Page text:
Loi Krathong—Thailand’s festival of lights
Loi Krathong in de North
As with other festivals in Thailand, Yi Peng, or Loi Krathong, is in origin a rite of the annual rice-growing cycle — monsoon Asia’s staple crop.
We celebrate it over the full moon of November, when the paddy planted several months back is ripening in the fields. By now, the rains have given way to the onset of the cool season.
Some historians say the festival derives from the Indian tradition in which Hindus flock to the banks of the rivers on the first night of the new lunar year carrying bamboo poles from which hang lighted lanterns. They float the latter on the waters in veneration of Mae Khang Kha (Mae Phra Khong Kha in Thai) — Holy Mother Ganges.
Mae Nam, Mother Water, is the Thai for ‘river’, and the Ganges, given Buddhism’s Indian roots, is thus the sacred Queen of all the Mothers of the Waters.
These festivities, the theory goes, spread to the northern reaches of the Southeast Asian Peninsula as early as the heyday of the Khmer Empire in the twelfth century CE.
Nowadays, here in Chiang Mai, and in the rest of the north, it is celebrated on a grander scale and with more éclat than elsewhere in Thailand. Over these three nights, people decorate the walls and gates, and other parts of their compounds and gardens, with candles in the form of earthenware saucers filled with bee wax (resembling jam tarts!), as also multi-coloured paper-lanterns in a variety of traditional designs.
Families and groups of friends gather outdoors, seated in a circle on woven mats to share a meal of delicious northern dishes, and to drink beer and Mae Khong — a local rice liquor coloured and flavoured to resemble whisky.
The distinctive feature of the festival, however, is releasing a krathong to float away on the Mae Nam Ping. Krathong are floatable lanterns, usually in the form of a lotus flower. The base is a disc cut from a banana trunk, around which a trimmed banana leaf is folded, then pinned in place with bamboo slivers. Next, they are decorated with dried or fresh flowers, along with a candle and joss stick.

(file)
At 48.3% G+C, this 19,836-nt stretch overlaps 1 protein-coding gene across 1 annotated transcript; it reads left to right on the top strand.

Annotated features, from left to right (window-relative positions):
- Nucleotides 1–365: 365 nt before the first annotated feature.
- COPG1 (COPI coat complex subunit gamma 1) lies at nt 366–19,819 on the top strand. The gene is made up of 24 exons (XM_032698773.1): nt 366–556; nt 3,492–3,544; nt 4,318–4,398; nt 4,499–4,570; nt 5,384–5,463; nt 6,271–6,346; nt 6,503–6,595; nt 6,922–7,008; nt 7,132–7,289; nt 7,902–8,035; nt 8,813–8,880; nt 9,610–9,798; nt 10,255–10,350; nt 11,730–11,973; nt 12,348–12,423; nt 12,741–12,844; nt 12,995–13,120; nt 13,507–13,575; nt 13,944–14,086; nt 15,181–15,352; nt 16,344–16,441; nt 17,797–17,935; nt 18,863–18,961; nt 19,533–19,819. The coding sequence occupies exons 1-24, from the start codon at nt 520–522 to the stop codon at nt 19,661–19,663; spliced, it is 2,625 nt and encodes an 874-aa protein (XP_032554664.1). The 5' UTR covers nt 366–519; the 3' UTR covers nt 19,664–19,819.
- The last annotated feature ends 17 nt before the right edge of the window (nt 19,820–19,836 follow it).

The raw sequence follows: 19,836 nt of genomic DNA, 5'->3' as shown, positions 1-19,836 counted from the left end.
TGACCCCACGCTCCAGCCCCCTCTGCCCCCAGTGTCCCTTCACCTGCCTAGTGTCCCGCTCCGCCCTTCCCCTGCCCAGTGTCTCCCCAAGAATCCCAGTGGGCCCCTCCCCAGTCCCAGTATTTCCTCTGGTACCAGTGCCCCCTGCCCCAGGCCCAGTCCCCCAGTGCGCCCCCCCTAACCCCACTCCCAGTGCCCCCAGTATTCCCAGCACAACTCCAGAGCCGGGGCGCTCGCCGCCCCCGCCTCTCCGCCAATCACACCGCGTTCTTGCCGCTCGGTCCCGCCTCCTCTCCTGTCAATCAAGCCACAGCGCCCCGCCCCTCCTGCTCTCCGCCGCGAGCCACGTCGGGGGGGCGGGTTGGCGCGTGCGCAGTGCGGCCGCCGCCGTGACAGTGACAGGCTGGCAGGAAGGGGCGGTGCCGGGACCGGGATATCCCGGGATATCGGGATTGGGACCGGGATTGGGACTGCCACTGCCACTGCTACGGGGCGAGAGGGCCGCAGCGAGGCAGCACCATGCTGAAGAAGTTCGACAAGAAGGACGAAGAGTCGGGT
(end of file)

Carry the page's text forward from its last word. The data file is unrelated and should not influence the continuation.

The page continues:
Up till a few years ago, styrofoam discs had widely replaced the banana trunk slices, which caused serious pollution throughout Thailand’s waterways. These days, though, thanks to a widespread national campaign, most people, especially the street vendors of krathong, who make good money at this season, have reverted to using the traditional biodegradable material.
To join the celebrations in town during these evenings of Yi Peng (‘the full moon of the second month’) along the banks of the River Ping is certainly an experience. Squibs, firecrackers, and rockets are being let off all over town in every direction—the rockets aren’t only soaring into the sky!
Having braved this barrage, once you reach the major roads leading down to the embarkment, you are likely to be caught up in the vast crowds gathered to admire the processions on the successive nights of Loi Krathong Lek and Loi Krathong Yai (‘little’ and ‘big’ respectively).
The second evening’s parade features giant krathong carried on floats with colourful representations of religious, and other themes, each with its own Beauty Queen and her attendants, on their way to vie for the crown of Chiang Mai’s Nang Nopamat — like the May Queen in Britain.
The crescendo of exploding fireworks peaks along the riverfront, but a spell-binding sight makes them fade into the background. The river seems covered by tens of thousands of flickering candles carried majestically along the current, almost as if Doi Suthep had erupted and a broad stream of glowing lava were flowing through the city.
At landing stages and other points along the banks, crowds are queuing to set their own krathong afloat on the river. As their turn comes, each person slips a coin into the lantern, then lights the candle and joss stick. Kneeling, the devotee raises the krathong to the forehead and pauses in prayer, or contemplates hopes for the coming year. Besides showing their respect to the Mother of Waters, many believe that by launching this lotus-shaped lantern, they will rid themselves of all their demerits and misfortunes of the past year, floating them away downriver.
Nearby, there are usually young kids wading or swimming around in the water who push further out into the current any krathong that seem likely to drift back to shore, while appropriating the coins in payment for their services. It is a bad omen if the lantern does not float away, while by contrast it is an auspicious sign for lovers whose krathong float off paired-up in company.